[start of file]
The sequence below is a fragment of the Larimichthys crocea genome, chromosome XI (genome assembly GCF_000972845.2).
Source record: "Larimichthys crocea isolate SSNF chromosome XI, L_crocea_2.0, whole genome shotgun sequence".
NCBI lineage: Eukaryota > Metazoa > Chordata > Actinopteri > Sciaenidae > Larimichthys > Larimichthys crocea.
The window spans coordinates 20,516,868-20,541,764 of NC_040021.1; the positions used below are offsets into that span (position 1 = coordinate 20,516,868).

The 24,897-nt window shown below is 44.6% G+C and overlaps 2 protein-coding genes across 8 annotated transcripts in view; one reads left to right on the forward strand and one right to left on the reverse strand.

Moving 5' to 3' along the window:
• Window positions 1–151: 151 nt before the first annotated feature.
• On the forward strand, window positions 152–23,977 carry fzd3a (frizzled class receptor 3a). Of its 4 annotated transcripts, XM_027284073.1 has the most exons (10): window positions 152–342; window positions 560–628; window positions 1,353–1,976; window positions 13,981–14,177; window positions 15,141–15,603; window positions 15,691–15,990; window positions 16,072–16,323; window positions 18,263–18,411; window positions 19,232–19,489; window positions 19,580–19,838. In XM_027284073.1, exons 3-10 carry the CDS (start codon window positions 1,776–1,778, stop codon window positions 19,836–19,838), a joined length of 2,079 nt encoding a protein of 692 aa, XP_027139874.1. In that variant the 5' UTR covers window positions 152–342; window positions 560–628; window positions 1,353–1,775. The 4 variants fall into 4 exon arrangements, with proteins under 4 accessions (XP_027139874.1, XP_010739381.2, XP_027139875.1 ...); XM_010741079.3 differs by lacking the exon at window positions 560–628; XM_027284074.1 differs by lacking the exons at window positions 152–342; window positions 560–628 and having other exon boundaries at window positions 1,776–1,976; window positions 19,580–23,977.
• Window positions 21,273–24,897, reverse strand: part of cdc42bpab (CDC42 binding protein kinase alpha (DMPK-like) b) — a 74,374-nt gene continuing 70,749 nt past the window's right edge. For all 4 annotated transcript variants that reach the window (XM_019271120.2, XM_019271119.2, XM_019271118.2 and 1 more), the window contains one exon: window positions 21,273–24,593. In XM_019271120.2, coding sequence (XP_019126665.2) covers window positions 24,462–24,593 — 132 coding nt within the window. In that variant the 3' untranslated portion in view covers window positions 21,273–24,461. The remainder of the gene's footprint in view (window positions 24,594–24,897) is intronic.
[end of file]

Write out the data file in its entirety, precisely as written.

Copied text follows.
The sequence below is a fragment of the Larimichthys crocea genome, chromosome XI (genome assembly GCF_000972845.2).
Source record: "Larimichthys crocea isolate SSNF chromosome XI, L_crocea_2.0, whole genome shotgun sequence".
NCBI lineage: Eukaryota > Metazoa > Chordata > Actinopteri > Sciaenidae > Larimichthys > Larimichthys crocea.
The window spans coordinates 20,516,868-20,541,764 of NC_040021.1; the positions used below are offsets into that span (position 1 = coordinate 20,516,868).

The 24,897-nt window shown below is 44.6% G+C and overlaps 2 protein-coding genes across 8 annotated transcripts in view; one reads left to right on the forward strand and one right to left on the reverse strand.

Moving 5' to 3' along the window:
• Window positions 1–151: 151 nt before the first annotated feature.
• On the forward strand, window positions 152–23,977 carry fzd3a (frizzled class receptor 3a). Of its 4 annotated transcripts, XM_027284073.1 has the most exons (10): window positions 152–342; window positions 560–628; window positions 1,353–1,976; window positions 13,981–14,177; window positions 15,141–15,603; window positions 15,691–15,990; window positions 16,072–16,323; window positions 18,263–18,411; window positions 19,232–19,489; window positions 19,580–19,838. In XM_027284073.1, exons 3-10 carry the CDS (start codon window positions 1,776–1,778, stop codon window positions 19,836–19,838), a joined length of 2,079 nt encoding a protein of 692 aa, XP_027139874.1. In that variant the 5' UTR covers window positions 152–342; window positions 560–628; window positions 1,353–1,775. The 4 variants fall into 4 exon arrangements, with proteins under 4 accessions (XP_027139874.1, XP_010739381.2, XP_027139875.1 ...); XM_010741079.3 differs by lacking the exon at window positions 560–628; XM_027284074.1 differs by lacking the exons at window positions 152–342; window positions 560–628 and having other exon boundaries at window positions 1,776–1,976; window positions 19,580–23,977.
• Window positions 21,273–24,897, reverse strand: part of cdc42bpab (CDC42 binding protein kinase alpha (DMPK-like) b) — a 74,374-nt gene continuing 70,749 nt past the window's right edge. For all 4 annotated transcript variants that reach the window (XM_019271120.2, XM_019271119.2, XM_019271118.2 and 1 more), the window contains one exon: window positions 21,273–24,593. In XM_019271120.2, coding sequence (XP_019126665.2) covers window positions 24,462–24,593 — 132 coding nt within the window. In that variant the 3' untranslated portion in view covers window positions 21,273–24,461. The remainder of the gene's footprint in view (window positions 24,594–24,897) is intronic.